Friday, May 13, 2011

Ruminations on Various Books

No new review from me this week, at least yet, but quite a few from other SFFWorlders, which I'll mention below. I finished up On Basilisk Station by David Weber a while back and put together a review, which I'll post to SFFWorld next week. Right now I'm in the middle of Leviathan Wakes and really enjoying it. It started out well, then summarily began to kick serious ass about 150-200 pages into the book. I'll be posting the review to that the following week.

Before jumping aboard Leviathan Wakes, I finished up The Keep by F. Paul Wilson and thoroughly enjoyed the book. Creepy, moody, realistic, great sense of secret history and a true page-turner. Discussion is still relatively light over at the SFFWorld Book Club.

As for this week's reviews, Mark reviewed a plethora of older books. The first of which is a reissue of a book from about a decade ago, Kristin Britain's debut novel Green Rider
In 1998, Kristen Britain had her first novel published. Now reissued in a lovely re-covered edition, along with the two sequels, First Rider’s Call and The High King’s Tomb (and with the fourth, Blackveil, due in paperback later in 2011), now’s a good time to catch up with the series.

Being over a decade old, perhaps unsurprisingly, my first impression was that Green Rider is determinedly old-fashioned, albeit smoothly written and charmingly positive. Its heroine, Karigan G’ladheon, is clearly heroic in the traditional fantasy sense that she is a young merchant’s daughter with a destiny, to be a Green Rider. Green Riders are King’s Messengers, the fantasy equivalent of the Pony Express, which powers of access above and beyond the normal.

Mark reviewed another, older and perhaps forgotten classic of the genre The Lincoln Hunters by Wilson Tucker
The Lincoln Hunters is one of those worth resurrecting. The tale itself is now seen as rather mundane perhaps, but at the time of its original publication it must have been a great entertainment.

It is essentially a time travel tale. In the rather sterile future of 2578, the company Time Researchers sends people (called ‘Characters’) back in time to record or transcribe famous events for home museums.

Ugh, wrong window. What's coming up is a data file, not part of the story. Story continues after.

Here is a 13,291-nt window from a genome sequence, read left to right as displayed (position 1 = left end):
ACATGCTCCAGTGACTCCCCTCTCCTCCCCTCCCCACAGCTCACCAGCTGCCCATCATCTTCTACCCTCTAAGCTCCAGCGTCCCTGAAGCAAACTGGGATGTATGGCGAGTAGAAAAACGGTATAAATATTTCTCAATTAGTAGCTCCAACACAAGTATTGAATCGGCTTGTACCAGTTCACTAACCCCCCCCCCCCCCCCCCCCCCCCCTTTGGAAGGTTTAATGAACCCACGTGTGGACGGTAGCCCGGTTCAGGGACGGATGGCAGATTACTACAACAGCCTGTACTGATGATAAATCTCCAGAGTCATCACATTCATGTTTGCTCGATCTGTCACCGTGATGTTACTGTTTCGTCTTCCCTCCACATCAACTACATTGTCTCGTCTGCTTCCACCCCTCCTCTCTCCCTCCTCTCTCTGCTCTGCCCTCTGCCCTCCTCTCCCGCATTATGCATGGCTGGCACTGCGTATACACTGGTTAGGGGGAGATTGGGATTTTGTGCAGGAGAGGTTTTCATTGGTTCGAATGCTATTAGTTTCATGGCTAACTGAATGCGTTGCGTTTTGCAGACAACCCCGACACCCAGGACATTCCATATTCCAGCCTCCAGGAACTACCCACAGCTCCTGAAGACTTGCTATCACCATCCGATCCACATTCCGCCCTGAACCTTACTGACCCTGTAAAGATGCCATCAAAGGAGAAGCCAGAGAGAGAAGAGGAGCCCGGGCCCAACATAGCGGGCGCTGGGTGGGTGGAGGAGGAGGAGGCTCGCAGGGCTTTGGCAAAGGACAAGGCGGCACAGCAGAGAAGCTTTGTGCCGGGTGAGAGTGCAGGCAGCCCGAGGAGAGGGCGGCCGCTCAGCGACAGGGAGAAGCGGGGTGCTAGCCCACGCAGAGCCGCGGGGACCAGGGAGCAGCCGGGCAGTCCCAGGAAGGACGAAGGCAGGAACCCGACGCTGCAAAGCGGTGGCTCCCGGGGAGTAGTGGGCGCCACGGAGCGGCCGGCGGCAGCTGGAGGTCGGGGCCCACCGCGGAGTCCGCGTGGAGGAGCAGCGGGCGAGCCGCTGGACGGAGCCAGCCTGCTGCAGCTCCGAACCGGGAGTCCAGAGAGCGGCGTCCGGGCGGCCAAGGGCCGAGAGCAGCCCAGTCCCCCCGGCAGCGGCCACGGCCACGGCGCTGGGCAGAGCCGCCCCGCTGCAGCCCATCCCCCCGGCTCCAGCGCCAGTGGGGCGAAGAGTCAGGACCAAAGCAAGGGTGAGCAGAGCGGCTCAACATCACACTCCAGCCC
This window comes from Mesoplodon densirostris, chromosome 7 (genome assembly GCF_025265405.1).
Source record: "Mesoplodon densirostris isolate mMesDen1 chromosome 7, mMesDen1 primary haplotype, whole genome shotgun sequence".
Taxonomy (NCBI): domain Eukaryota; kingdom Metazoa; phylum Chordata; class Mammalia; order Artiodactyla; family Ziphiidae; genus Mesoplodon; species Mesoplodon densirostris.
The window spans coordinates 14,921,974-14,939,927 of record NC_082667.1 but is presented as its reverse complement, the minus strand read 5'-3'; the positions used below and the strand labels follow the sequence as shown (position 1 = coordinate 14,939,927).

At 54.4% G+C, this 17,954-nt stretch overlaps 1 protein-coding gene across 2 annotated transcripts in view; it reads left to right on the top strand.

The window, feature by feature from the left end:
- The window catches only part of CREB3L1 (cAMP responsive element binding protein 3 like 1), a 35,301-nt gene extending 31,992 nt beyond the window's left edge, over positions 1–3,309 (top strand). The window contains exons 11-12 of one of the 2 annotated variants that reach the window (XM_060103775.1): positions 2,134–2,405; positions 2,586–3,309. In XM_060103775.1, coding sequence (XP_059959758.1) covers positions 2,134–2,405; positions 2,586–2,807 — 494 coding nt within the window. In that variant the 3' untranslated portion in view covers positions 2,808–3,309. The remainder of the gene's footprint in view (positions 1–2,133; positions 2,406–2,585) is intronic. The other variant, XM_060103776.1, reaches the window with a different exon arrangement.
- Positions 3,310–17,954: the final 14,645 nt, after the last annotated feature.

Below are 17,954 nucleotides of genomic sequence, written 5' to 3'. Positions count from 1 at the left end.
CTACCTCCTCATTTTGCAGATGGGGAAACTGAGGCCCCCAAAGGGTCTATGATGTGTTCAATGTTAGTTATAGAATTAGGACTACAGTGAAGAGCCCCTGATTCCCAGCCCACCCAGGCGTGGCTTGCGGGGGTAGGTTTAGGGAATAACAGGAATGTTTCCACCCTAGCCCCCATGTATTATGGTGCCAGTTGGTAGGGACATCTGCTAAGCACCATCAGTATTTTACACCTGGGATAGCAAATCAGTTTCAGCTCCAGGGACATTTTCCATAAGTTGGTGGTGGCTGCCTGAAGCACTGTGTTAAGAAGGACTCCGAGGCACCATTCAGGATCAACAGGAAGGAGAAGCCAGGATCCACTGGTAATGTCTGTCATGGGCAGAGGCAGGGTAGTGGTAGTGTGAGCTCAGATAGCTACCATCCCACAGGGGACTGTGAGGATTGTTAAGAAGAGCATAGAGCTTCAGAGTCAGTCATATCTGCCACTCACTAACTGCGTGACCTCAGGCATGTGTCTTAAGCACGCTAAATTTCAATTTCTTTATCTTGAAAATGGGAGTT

On this occasion Benjamin Steward is sent as part of a team to audio-record President Lincoln’s so-called ‘Lost Speech’ of May 19, 1856 in Bloomington, Illinois. This was a speech about slavery that, according to history, was so impassioned that the reporters there forgot to write it down. (Alternatively, it has been suggested that the speech was conveniently lost afterwards due to its controversial content.)

Newly christened SFFWorld Moderator PeterWilliam took a look at up-and-coming author Liane Merciel's Heaven's Needle, her second novel
Liane Merciel released a well-crafted debut effort (The River Kings' Road) a little over a year ago, it was a fine effort, in fact an effort that left an indelible imprint which served as a reminder to acquire and read her next work as quickly as reasonably possible. After having just completed the final, and stunning, four hundred and seventy-three pages, I am rather relieved. Perhaps a fear of the worst prevailed as I approached this new work, but happily it can be said that Merciel suffered no sophmore jinx. Heaven's Needle is everything one might have hoped for, and certainly everything Merciel promised it would be in previous interviews.

In Heaven's Needle, Merciel brings back a couple of characters from the first book, Kelland and Bitharn, and a host of new characters. The new characters include a Thornlord of Ang'arta, a sigrir warrior woman of the far northern seas, some novices of Celestia, some tragic, if ethically challenged, victims and a Mad God. Based upon the ending of the first book, it was expected that the next novel of Ithelas was due to take a darker turn - and it sure did that.

The last book Mark/Hobbit reviewed is Greybeard another reissue of a Brian Aldiss Classic:
Much of the tale is therefore what we see and what happens to them along the way. Britain’s aging population is now pretty much made up of isolated enclaves, people huddled together to maintain their survival with little or no interest in the outside world.

This might sound depressing and morbid, yet the pages turn quite nicely. There’s a nice combination of things happening in the now and flashbacks to earlier times. I was surprised to recognise a very similar approach and style echoed in what I’ve recently read in David Wingrove’s Chung Kuo series, Son of Heaven. (Though perhaps that should not be too much of a surprise - Wingrove and Aldiss worked together on their non-fiction history of SF, Billion Year Spree in the 1970’s and later Trillion Year Spree in the early 2000’s.)

The context of Greybeard is quite interesting in that Aldiss has been widely quoted as a critic of the popular author of the time, John Wyndham, stating that The Day of the Triffids author was writing ‘cosy catastrophies’.

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